University of Wolverhampton
Browse
Collection All
bullet
bullet
bullet
bullet
Listed communities
bullet
bullet
bullet
bullet
bullet
bullet
bullet
bullet
bullet
bullet
bullet
bullet
bullet

Wolverhampton Intellectual Repository and E-Theses > Research Institutes > Research Institute in Healthcare Science > Sport, Exercise and Health Research Group > Body mass index: a measure of fatness or leanness?

Please use this identifier to cite or link to this item: http://hdl.handle.net/2436/96391
    Del.icio.us     LinkedIn     Citeulike     Connotea     Facebook     Stumble it!



Title: Body mass index: a measure of fatness or leanness?
Authors: Nevill, Alan M.
Holder, Roger L.
Citation: British Journal of Nutrition, 73: 507-516
Publisher: Cambridge University Press
Journal: British Journal of Nutrition
Issue Date: 1995
URI: http://hdl.handle.net/2436/96391
Abstract: The relationship between body fat and stature-adjusted weight indices was explored. Assuming the term height’ is a valid indicator of a subject’s lean body mass, heighplweight was shown to be an accurate measure of percentage lean body mass and, as such, a better predictor of percentage body fat than the traditional body mass index (BMI; weight/height’). The name, lean body mass index (LBMI), is proposed for the index height2/weight. These assumptions were confirmed empirically using the results from the Allied Dunbar National Fitness Survey (ADNFS). Using simple allometric modelling, the term heightp explained 74 % of the variance in lean body mass compared with less than 40 YO in body weight. For the majority of ADNFS subjects the fitted exponent from both analyses was approximately p = 2, the only exception being the female subjects aged 55 years and over, where the exponent was found to be significantly less than 2. Using estimates of percentage body fat as the dependent variable, regression analysis was able to confirm that LBMZ was empirically, as well as theoretically, superior to the traditional BMI. Finally, wben the distributional properties of the two indices were compared, BMI was positively skewed and hence deviated considerably from a normal distribution. In contrast, LBMI was found to be both symmetric and normally distributed. When height and weight are recorded in centimetres and kilograms respectively, the suggested working normal range for LBMI is 300-500 with the median at 400.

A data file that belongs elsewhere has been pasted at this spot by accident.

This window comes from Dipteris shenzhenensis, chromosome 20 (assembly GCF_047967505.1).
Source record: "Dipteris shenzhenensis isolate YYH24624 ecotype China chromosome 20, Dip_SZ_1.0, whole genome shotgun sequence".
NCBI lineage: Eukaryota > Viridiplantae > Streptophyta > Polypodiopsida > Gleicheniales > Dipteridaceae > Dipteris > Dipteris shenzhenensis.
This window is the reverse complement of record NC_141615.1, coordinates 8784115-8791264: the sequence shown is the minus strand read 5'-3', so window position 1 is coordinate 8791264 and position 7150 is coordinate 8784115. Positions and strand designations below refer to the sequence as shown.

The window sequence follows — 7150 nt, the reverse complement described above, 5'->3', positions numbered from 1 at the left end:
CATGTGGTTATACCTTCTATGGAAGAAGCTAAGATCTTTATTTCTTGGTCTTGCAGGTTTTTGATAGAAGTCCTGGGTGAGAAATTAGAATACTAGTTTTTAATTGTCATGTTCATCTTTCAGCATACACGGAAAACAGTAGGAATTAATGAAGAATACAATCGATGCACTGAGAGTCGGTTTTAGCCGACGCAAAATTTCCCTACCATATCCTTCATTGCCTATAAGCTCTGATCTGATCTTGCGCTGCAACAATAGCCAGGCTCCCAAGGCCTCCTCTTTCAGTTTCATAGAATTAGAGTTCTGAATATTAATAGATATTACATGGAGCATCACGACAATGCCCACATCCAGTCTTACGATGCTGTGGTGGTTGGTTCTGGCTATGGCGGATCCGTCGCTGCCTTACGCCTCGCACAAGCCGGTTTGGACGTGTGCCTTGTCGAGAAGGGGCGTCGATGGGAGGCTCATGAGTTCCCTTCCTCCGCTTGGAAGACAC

Type: Article
Language: en
Keywords: Regression models
Percentage body fat
Lean body mass
ISSN: 0007-1145
Appears in Collections: Sport, Exercise and Health Research Group
Learning and Teaching in Sport, Exercise and Performance

Files in This Item:
File Description Size Format View/Open
BJNutr BMI_Measures_Nevill_BJNutr_73_507_1995.pdf540KbAdobe PDFThumbnail
View/Open

All Items in WIRE are protected by copyright, with all rights reserved, unless otherwise indicated.

 

Fairtrade - Guarantees a better deal for Third World Producers

University of Wolverhampton, Wulfruna Street, Wolverhampton, WV1 1LY

Course enquiries: 0800 953 3222, General enquiries: 01902 321000,
Email: enquiries@wlv.ac.uk | Freedom of Information | Disclaimer and copyright | Website feedback | The University as a charity

OR Logo Powered by Open Repository | Cookies